Celtic interim boss John Kennedy, there are some difficult choices to make.
Firstly, he needs to make the Bhoys harder to beat, but more exciting going forward. That’s a difficult balancing act, having only led the team for three days. With a tough Aberdeen side coming to Celtic Park, he may be tempted to stick with a 4-4-2. Alternatively, he’s got the opportunity to be bold.
Leaving aside the bizarre goalkeeping situation for a second, there are tricky personnel decisions across the park. We know that Ryan Christie is an excellent footballer, but he hasn’t shown it enough this season. What of Scott Brown, whose contract runs out in the summer? Ditto a handful of Academy graduates, like Karamoko Dembélé and Armstrong Okoflex [Transfermarkt].
There is one very simple, decisive thing Kennedy can do, though. Play one up top, with Odsonne Edouard leading the line.
There’s a misapprehension about formations with one striker. For example, supporters often say “if we’re playing at home, have two up front”. The orthodoxy seems to be that “more strikers = more goals”, but that isn’t necessarily the case. Recent history disproves that.
For example, the exquisitely entertaining Barcelona, Spain and Liverpool sides of the past few years have played with one main striker. Two wide attackers would peel off, finding joy by the flanks and providing assists, or cutting inside and creating their own opportunities.
Celtic interim boss John Kennedy should make most of Edouard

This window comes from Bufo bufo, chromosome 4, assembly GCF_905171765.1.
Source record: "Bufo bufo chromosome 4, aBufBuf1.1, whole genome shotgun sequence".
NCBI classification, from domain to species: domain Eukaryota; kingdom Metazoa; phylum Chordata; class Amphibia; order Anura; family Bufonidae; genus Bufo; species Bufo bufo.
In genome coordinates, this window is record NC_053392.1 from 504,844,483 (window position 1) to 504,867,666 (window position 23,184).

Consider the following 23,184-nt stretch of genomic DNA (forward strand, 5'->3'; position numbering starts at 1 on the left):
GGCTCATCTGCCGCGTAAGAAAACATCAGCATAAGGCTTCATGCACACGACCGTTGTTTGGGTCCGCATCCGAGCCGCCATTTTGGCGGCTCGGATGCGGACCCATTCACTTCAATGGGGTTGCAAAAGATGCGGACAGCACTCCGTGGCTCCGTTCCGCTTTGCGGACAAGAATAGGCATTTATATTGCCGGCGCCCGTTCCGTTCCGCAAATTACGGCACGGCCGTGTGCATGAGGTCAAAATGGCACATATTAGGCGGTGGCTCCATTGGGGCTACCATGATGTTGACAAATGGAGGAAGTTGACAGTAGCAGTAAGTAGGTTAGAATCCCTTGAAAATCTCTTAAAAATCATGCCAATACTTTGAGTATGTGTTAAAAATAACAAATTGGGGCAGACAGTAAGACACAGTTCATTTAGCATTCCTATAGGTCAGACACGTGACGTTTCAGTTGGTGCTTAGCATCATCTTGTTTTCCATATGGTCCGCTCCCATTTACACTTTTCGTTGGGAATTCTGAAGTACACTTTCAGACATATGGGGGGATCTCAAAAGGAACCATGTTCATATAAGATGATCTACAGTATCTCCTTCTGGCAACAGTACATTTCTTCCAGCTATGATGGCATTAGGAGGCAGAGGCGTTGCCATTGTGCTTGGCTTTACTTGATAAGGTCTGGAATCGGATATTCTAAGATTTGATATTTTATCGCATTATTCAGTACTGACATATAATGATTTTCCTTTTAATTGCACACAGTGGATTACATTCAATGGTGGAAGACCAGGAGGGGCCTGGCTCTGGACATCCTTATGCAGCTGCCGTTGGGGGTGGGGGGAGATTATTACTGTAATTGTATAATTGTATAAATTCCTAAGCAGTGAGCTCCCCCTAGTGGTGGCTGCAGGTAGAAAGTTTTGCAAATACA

While French Eddy has performed well next to an attacking partner, he’s more than capable of leading the line himself. He’s proven that time and again.
Brendan Rodgers’ most successful sides utilised either Moussa Dembélé or Odsonne Edouard up top by himself. Both French strikers are powerful, with excellent upper-body strength. But what they have foremost is excellent technique, and an established history of being productive in 4-2-3-1 set-ups.
Consider, for example, Edouard’s displays against Rangers, Lazio and Aberdeen, when starting at the tip of a 4-man attack. His interplay with Ryan Christie, as a number 10, worked wonders in seasons prior. With wingers like Mohammed Elyounoussi and – potentially – James Forrest to play alongside this season, there’s real hope.
It also opens up a space for one the aforementioned Academy talents. Celtic interim boss John Kennedy will win immediate favour if he sticks a youngster wide on the right until Forrest can take his position back.
Not blessed for good options
Let’s face it: Leigh Griffiths, Albian Ajeti and Patryk Klimala haven’t really shown enough this season. The former two have had their opportunities. Klimala has found things more difficult, in terms of getting into the first XI.
So, would it not be beneficial to have a front 4, if you like, with two wingers, a number 10 and Eddy there to finish moves off? That was, instead of playing centrally, in the stodgy 4-4-2 set up under Lennon, Celtic can stretch opposition defences more effectively.
Edouard won’t have to change his movement to accommodate another striker. He can focus on finding good positions by himself, accommodated by potentially three assist men, including David Turnbull as a 10.
It sounds exciting to me. Edouard has had his critics, rightly or wrongly this season. But to me, he’s our best striker by a considerable distance. I’m not suggesting we rely on him, but I’d argue we should go back to the system that utilises him best.
Kennedy has plenty of choices here, and we don’t envy him. But this is definitely something to consider.